Cybersecurity is about managing cyber risks to an acceptable level, rather than implementing a checklist of requirements. Here are some of the top questions about cybersecurity every business leader should think about.
1. How do we currently prevent penetration and prevent damage?
Which baseline protections are in place? A defence in depth approach will show where controls are lacking and which quick wins are out there.
Defence in depth is a basic approach to consider. It does not assume a single attack vector and leverages overlapping systems designed to provide security, even if one of them fails. For example, an anti-virus coupled with an intrusion detection system (IDS).
2. How is the leadership informed about the current level of cyber risks and their business impact to the organisation?
It’s important to have visibility on the current state of cybersecurity and threat development. Executive management must be able to control the heading and speed based on objective fact. Considering how fast new threats emerge, an annual security report would not suffice.
3. Is cyber risk part of our enterprise risk management?
Cybersecurity is a process, not a product. It is about managing cyber risks to an acceptable level, rather than implementing a checklist of requirements.
As with any other type of risk, cyber risk involves people + process + technology. Ideally, your risk management includes cyber risks as well. When included, cyber risks should be measured on par with non-cyber risks.
When it comes to managing remediation costs, don’t focus on ROI and stick to basic cost-benefit analyses. It makes more sense to say, “Here’s what we stand to lose if these measures aren’t implemented”.
4. Do we follow the right cybersecurity framework(s)?
Each industry has its own set of cybersecurity frameworks, some of which are even mandated by law. Adherence to the right framework can also be a business enabler, especially when you’re in the services industry.
If you deliver a cloud-based service, having a SOC2 certification may be mandatory in order to do business with banks and insurance industries. There are also many other globally acknowledged frameworks for information security and cybersecurity.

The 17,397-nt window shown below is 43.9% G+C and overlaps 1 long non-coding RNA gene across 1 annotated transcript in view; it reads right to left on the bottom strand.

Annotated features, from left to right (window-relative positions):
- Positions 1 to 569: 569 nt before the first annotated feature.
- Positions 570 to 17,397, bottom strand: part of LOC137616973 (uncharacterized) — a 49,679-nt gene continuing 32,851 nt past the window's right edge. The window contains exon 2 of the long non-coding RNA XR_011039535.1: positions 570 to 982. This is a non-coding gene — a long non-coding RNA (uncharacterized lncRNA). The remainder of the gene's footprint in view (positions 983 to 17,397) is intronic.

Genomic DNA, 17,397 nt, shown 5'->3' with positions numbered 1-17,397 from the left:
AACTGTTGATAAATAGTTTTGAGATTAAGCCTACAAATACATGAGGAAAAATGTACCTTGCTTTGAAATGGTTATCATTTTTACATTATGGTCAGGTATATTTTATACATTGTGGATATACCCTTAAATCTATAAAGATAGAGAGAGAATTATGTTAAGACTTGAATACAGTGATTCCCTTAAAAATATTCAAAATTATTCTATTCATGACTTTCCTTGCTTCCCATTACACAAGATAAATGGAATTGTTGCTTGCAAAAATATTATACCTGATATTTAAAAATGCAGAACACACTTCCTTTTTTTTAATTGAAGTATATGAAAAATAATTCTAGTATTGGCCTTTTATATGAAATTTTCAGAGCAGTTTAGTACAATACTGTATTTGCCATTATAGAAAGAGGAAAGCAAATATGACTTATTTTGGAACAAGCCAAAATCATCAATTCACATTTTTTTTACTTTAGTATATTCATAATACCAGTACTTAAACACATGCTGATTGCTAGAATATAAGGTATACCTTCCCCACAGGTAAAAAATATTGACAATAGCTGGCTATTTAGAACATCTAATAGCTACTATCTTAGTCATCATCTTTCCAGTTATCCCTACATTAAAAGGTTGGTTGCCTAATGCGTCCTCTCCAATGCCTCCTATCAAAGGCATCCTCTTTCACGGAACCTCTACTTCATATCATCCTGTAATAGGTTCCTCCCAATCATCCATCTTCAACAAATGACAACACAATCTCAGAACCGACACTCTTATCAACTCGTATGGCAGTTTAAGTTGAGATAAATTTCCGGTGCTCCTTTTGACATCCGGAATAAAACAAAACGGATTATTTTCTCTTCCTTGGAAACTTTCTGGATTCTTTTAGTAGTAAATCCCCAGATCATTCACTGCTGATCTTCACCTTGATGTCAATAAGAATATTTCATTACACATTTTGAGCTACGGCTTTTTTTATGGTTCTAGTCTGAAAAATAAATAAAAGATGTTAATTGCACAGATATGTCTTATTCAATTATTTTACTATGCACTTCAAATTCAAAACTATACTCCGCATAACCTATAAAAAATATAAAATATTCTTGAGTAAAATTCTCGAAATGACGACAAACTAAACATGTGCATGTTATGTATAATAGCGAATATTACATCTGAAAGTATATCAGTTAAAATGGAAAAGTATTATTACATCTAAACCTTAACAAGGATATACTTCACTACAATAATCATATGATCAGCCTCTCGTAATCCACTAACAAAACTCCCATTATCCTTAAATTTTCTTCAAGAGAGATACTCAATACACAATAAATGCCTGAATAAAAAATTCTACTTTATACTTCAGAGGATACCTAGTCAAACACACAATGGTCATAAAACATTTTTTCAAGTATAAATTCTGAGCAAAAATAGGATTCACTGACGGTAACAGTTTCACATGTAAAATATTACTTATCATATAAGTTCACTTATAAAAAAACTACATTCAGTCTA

5. Do we know which cyber risks are introduced to us through our vendors? And how well are they in control of their security safeguards?
The quickest way to lower your cyber risk through vendors is to only do business with vendors that have security certifications. Example certifications would be SOC2 compliance for SaaS providers, to the more generic ISO27001 for Information Security. Often this is not realistic, but preferring a vendor that has this will allow you time to assess how well the non-certified vendors handle their security.
As with all things security-related, this is about context. It’s not only the sensitivity of the information you process through the vendor, but also what access the vendor has on your infrastructure.
This access can be misused in mainly two ways: It can be used to extract valuable company information from your infrastructure, but also, this access can be a conduit through which to attack your customers.
6. Is there adequate staff and cybersecurity education?
How many of your staff will click that evil link in that phishing email? New threats are evolving continuously, and all it takes is a click of the mouse to give an attacker access to your infrastructure.
To prevent this from happening, adequate cybersecurity training is key, and there are many (even free) ways to assess how well staff can detect possible threats. The effectiveness can be measured periodically, for example four times a year, or continuously.